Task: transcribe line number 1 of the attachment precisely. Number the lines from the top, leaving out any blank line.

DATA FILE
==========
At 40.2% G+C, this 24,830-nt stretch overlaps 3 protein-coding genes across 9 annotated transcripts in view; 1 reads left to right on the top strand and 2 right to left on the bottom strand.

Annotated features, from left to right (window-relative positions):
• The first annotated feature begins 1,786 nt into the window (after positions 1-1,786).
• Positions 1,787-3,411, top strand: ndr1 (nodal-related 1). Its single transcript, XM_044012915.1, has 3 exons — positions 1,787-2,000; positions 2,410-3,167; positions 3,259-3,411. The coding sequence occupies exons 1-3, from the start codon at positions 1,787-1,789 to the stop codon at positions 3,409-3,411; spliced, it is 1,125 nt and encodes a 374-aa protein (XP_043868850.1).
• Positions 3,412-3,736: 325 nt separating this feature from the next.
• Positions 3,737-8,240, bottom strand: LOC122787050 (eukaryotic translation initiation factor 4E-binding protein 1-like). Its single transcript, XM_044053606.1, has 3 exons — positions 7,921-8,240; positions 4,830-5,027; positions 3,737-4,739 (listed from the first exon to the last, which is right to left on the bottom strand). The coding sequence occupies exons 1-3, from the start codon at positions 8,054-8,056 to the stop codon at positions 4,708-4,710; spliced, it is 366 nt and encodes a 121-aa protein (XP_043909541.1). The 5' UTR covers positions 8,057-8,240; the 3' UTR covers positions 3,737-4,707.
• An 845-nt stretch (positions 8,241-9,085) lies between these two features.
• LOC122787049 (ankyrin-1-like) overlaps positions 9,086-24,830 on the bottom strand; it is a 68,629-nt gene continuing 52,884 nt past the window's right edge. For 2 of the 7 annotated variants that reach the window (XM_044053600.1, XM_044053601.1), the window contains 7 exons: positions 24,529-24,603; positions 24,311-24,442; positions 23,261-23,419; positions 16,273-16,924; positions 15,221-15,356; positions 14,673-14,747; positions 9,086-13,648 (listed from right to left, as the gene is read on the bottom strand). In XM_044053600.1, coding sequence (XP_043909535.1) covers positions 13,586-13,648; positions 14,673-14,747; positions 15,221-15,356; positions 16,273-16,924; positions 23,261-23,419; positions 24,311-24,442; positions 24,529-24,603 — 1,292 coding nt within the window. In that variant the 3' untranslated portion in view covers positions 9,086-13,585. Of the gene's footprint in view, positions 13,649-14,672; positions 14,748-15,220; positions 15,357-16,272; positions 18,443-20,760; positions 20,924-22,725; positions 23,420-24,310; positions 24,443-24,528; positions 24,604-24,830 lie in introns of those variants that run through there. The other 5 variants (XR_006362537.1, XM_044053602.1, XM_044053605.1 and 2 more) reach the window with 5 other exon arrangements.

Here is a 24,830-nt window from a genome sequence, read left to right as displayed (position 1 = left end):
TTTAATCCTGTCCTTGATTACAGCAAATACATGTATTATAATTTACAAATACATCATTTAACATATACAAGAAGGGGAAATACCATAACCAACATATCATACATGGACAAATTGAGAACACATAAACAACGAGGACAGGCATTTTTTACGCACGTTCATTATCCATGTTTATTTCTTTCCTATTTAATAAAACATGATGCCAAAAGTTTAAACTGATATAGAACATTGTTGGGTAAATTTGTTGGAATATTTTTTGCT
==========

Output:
At 40.2% G+C, this 24,830-nt stretch overlaps 3 protein-coding genes across 9 annotated transcripts in view; 1 reads left to right on the top strand and 2 right to left on the bottom strand.